You’ve made the decision that it’s time to sell your home, but who is going to help you navigate the process? Selling your home can appear intimidating at first, but if you have the right team on your side, it's a lot easier than you'd expect.
The biggest mistake you can make as a homeowner is to pick the wrong brokerage or agent. One in every 9 individuals is a licensed real estate agent and they will all tell you they can sell your home for the right price in just a few months. That is overwhelming, right? (Take a deep breath) So, how can you get through the initial sales pitch, and really vet through the noise to find the right fit? Here are seven questions to ask a potential real estate agent before you make the final call.
First, schedule an appointment.
If they push you for an in-person meet and greet in your home, know you're in for a time consuming conversation. Some people prefer that, but since it's 2019, your first conversation should be more like a first round phone interview, rather than the final interview. You're the interviewer, you're in charge, and these are the questions you should be asking them:
Questions. Ask all of them, and take notes!
1. How many homes have you successfully sold in the last year?
Just because they sold a home, does not mean they did it in a cost effective and timely manner. Ask about timeline, their philosophy on offer and negotiations, and if there was anything they would have done differently.
2. What is your track record with selling homes like mine?
You need to know that they understand your situation and lifestyle. What if you're selling a 6 bedroom / 4 bathroom home and they have only sold condos? What if their clients are typically couples and you have a family with four children? What if you are getting divorced and you just need to sell the home as quickly as possible? They need to be familiar with properties and homes like yours, its value and your way of life. At Door.com, our market advisors and listing agents handle 10x more sales a year than a traditional agent and are well-versed in different situations and homes. Go with a company and agents who are adaptable and who have seen it all.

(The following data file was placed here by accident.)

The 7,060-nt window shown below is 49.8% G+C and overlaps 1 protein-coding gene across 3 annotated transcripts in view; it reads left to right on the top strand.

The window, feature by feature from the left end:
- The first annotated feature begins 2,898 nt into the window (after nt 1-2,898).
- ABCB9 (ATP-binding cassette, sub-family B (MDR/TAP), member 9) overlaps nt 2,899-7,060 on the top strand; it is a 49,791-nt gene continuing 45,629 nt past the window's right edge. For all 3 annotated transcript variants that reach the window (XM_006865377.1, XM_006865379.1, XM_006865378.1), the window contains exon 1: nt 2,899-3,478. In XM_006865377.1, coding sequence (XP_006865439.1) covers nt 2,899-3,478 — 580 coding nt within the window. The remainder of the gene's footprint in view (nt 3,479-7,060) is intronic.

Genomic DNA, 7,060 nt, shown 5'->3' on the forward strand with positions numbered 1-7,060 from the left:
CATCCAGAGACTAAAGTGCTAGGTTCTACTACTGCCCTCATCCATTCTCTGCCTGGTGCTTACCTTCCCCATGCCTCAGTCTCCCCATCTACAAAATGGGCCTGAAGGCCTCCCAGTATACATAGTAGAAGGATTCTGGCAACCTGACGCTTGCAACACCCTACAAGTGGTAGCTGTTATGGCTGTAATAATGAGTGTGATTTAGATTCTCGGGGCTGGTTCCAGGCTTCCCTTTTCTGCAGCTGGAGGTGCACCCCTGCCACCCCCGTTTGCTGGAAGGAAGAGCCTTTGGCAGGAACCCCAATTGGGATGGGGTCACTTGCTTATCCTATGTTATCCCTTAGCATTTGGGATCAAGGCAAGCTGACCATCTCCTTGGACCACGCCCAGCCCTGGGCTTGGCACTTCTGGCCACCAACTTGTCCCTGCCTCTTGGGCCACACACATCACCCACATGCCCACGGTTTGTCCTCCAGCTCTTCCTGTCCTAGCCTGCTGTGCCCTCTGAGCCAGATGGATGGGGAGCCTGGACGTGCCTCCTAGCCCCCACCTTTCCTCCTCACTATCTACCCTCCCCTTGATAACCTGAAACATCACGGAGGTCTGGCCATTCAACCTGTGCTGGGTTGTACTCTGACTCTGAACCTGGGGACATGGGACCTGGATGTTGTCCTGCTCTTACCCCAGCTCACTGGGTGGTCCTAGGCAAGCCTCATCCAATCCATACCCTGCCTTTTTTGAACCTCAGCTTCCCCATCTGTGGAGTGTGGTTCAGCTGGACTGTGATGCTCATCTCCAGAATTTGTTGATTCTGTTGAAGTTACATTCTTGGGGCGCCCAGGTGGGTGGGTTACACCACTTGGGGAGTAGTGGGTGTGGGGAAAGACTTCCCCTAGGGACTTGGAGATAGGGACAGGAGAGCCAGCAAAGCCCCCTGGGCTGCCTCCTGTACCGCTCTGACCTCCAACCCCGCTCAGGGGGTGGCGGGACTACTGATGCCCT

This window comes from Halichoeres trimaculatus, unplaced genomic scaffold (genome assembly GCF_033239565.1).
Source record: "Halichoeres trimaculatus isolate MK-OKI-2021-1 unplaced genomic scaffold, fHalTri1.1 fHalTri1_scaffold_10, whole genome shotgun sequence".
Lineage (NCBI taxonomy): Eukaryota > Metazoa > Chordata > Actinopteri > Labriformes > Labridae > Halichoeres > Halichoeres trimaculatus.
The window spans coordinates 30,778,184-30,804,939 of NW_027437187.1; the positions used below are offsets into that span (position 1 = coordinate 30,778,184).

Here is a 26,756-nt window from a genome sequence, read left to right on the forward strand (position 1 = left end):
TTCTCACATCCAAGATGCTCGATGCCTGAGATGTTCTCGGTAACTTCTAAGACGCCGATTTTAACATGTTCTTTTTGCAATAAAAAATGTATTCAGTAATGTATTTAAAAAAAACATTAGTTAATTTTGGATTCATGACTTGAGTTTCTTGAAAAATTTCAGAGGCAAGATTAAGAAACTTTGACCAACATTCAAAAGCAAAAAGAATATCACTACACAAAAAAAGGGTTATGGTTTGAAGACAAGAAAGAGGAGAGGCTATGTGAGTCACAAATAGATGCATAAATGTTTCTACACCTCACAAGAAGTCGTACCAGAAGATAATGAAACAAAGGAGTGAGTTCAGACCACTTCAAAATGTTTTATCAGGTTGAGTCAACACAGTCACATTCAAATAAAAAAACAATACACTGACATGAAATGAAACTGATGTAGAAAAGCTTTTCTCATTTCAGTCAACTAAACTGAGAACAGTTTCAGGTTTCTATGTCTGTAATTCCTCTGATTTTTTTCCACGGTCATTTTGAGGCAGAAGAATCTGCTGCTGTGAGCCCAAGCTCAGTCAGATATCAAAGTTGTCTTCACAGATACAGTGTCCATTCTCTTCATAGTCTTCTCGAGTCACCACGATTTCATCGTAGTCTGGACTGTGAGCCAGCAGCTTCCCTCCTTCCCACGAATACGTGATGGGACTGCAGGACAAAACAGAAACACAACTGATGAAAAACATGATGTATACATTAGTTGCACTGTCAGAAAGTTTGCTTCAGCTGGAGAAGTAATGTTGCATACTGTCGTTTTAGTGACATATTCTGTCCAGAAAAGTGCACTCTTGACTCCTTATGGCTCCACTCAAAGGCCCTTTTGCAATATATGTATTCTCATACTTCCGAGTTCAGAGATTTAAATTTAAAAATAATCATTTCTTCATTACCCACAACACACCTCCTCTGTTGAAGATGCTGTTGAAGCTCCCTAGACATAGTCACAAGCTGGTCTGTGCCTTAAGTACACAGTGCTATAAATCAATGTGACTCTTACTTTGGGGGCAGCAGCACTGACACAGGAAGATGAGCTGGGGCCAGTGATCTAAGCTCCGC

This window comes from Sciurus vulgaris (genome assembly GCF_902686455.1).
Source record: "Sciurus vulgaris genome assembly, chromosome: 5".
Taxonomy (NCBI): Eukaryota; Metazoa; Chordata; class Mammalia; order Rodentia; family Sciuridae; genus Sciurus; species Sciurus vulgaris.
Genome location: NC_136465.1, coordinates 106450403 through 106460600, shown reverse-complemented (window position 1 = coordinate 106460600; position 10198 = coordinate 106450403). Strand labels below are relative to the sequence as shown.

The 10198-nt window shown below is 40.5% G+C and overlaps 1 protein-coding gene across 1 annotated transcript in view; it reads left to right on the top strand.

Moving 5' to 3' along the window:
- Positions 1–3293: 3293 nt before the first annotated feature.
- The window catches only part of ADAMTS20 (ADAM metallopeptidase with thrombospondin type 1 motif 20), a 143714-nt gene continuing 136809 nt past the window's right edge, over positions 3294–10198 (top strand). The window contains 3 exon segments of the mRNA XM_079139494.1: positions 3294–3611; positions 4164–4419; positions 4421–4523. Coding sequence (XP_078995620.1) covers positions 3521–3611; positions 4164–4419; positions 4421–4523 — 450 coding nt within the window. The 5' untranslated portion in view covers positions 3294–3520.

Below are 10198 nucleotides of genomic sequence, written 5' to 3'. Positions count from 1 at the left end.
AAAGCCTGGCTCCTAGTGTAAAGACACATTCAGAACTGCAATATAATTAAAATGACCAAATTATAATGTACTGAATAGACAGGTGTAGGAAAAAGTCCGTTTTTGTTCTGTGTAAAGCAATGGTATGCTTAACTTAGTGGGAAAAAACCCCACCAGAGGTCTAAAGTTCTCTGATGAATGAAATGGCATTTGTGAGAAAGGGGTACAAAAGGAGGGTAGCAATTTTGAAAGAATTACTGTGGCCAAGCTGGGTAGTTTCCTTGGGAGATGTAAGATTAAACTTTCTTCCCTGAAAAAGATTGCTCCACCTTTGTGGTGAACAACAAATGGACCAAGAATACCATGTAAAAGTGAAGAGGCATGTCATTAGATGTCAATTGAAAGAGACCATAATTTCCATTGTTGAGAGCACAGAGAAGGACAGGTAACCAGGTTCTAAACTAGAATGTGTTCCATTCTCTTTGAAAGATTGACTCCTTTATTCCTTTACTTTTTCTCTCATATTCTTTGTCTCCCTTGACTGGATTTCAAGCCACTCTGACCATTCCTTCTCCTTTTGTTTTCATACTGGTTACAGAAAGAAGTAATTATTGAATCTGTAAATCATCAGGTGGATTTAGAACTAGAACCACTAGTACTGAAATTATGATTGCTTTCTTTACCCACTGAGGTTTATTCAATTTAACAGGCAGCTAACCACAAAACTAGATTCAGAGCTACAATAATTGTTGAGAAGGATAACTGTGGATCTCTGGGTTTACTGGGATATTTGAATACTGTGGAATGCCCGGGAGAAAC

3. How do you differ from other agents and brokerage like [insert Door.com, Redfin, Rex, etc.]?
A good agent knows and understands their competition and how they differ, and how they are better in certain aspects compared to the rest. If they are unsure, we recommend moving on since they are not strategic enough. Not understanding their own market may suggest they do not have a good grasp on yours.
4. Do you have homeowners that you've worked with that could serve as a reference?
If they don't have any online reviews on Zillow, Google or Facebook, run the other way. If they give you contact information, be skeptical that these could be friends or family. Without public reviews and a history of successful transactions they could lack the experience.
5. How do you like to communicate?
This is a person or company you will be speaking with daily. Are they flexible to your preferred method? If they don't like to email or text, and that's your style, you might need to move on. Communication is key to a successful real estate deal, and your agent should be working full time to keep you up to date on the process. If you work with Door.com, our team-based approach makes this aspect a no-brainer as someone will be there to help when you need them.
6. In your opinion, what should be the initial listing price for my home?
A good real estate agent should accurately price your home, because an initial price that's too high will most likely increase the number of days it’s on the market. For example, Door.com Agents use proprietary algorithms and local market data to get your home priced right the first time around. Let's hope they did some homework and already have pulled comparable houses in your area that are on the market or have recently sold. If they didn't, and they said it'll take another week to get you a pricing strategy, move on.
7. How long will it take for you to get my home listed online? What are the first steps?
Your experienced agent should have great tips to help move along the sales process of your home. Consider their recommendations and assess whether or not those are realistic for you, your timeline and your budget. They may suggest renovations, home staging and professional photography, open houses, minor repairs and more. Dig deeper about their open houses and see what how they advertise and manage the event. At Door.com, open houses are not part of our marketing strategy. They are a security risk and attract more curious neighbors than serious buyers.
8. Please walk us through your typical home selling process from start to finish. What typical challenges or unexpected costs can I expect?
The process of having a home for sale can be a daunting one if it’s the first time you’ve been through the transaction. Familiarize yourself with the entire journey from start to finish by having your agent lay out all the aspects of the timeline. Your agent should have a game plan for your showings, so you’ll need to know the ins and outs such as preparing your home for its big debut by packing up personal belongings and keeping it clean and ready to go at any time (within reason, of course).
Make sure to prepare yourself for any costs you might run into when closing on an offer. Closing costs will vary depending on factors such as contingencies, but your agent should be able to anticipate what kind of money you’ll need on hand based on the kind of offer the buyer’s agent brings forward.
Since our Door.com agents close more deals weekly than a traditional agent will in months, working with us means that your team will have all the answers to these questions and more. Contact us today to see for yourself!